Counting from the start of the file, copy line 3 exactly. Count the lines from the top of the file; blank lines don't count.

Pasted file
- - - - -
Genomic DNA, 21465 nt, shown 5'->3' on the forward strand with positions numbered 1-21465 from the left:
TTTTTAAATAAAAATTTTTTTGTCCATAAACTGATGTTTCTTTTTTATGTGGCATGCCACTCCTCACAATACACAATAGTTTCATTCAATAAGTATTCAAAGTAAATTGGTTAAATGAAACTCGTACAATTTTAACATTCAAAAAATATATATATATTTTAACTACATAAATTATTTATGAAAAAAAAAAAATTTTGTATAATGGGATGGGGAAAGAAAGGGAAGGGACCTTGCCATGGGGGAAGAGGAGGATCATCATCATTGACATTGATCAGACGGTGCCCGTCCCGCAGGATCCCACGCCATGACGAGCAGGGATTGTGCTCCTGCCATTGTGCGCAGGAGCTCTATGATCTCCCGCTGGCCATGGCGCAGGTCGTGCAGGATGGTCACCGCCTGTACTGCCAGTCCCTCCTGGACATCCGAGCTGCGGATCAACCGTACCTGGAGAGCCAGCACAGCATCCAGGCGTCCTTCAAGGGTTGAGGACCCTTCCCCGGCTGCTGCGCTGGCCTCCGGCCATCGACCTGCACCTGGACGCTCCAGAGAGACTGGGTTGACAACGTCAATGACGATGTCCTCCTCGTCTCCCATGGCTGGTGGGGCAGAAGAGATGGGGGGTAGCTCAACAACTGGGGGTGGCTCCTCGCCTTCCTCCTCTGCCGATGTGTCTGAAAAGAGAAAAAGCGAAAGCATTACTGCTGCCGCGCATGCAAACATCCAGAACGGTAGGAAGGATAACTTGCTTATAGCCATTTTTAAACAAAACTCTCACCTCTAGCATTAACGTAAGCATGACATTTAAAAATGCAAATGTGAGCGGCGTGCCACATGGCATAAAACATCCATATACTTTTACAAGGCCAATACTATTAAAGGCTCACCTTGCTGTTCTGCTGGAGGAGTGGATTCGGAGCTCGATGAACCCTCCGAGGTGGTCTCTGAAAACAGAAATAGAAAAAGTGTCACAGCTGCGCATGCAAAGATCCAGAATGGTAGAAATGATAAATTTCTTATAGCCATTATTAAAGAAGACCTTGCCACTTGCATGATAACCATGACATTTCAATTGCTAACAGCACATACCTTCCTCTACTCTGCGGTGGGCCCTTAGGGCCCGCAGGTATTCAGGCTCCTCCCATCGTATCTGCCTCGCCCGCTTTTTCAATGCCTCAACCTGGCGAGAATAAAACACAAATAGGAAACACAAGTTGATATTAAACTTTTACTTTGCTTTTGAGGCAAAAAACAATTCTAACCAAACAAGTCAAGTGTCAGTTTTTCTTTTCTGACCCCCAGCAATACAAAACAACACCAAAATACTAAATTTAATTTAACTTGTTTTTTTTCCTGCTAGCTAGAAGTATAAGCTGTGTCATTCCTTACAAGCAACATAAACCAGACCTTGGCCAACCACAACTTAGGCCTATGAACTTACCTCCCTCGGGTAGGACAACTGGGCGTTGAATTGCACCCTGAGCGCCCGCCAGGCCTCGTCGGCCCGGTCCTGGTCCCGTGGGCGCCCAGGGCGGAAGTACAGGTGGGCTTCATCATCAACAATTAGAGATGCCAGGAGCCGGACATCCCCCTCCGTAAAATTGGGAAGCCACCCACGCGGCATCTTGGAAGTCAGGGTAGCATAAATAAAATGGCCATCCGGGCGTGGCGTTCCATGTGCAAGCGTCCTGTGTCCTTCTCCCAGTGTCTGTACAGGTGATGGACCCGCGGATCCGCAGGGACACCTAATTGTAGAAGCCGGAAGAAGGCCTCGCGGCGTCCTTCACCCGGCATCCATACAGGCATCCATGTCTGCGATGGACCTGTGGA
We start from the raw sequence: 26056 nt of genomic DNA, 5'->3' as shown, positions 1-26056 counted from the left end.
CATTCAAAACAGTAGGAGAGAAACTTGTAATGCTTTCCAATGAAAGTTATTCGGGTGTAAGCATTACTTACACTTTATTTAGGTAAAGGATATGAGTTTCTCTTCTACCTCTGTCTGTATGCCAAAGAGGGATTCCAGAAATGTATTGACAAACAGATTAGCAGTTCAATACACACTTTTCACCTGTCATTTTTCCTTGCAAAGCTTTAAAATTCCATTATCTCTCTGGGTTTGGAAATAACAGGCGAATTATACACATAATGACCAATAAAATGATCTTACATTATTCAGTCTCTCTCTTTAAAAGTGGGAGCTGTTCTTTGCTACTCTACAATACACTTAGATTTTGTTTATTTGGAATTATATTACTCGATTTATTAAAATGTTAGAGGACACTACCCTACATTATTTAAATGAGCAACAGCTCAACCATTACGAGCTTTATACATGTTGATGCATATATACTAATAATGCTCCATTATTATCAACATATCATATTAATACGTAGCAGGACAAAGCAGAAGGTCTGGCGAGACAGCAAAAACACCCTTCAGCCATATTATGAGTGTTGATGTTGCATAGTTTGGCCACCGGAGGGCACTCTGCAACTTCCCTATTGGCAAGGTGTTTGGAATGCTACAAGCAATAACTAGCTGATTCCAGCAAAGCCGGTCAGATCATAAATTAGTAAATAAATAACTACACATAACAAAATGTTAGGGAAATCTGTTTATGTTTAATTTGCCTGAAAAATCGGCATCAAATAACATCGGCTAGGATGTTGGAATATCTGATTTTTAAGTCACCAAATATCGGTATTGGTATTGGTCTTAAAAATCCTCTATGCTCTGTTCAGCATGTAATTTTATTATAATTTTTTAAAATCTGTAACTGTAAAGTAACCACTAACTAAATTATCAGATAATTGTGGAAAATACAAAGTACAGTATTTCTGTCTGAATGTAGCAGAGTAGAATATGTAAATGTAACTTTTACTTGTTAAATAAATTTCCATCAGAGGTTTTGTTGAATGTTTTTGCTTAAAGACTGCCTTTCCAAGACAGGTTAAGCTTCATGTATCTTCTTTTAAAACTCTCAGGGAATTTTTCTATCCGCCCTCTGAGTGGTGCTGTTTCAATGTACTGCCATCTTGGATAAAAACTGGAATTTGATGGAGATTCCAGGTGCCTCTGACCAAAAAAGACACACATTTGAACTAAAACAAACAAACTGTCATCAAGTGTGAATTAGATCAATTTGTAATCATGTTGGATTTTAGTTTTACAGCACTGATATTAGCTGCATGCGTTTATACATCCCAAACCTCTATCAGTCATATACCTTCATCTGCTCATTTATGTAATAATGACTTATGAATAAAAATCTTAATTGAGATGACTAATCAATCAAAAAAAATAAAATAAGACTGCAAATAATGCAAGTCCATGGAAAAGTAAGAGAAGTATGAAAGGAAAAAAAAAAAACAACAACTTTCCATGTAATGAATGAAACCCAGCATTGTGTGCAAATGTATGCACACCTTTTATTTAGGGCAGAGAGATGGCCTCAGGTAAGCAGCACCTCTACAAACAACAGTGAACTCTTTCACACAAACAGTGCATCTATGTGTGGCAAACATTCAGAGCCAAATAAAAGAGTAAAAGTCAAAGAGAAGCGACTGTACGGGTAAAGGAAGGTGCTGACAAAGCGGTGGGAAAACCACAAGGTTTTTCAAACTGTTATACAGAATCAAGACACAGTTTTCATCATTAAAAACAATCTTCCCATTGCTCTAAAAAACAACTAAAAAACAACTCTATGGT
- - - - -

We start from the raw sequence: 26056 nt of genomic DNA, 5'->3' as shown, positions 1-26056 counted from the left end.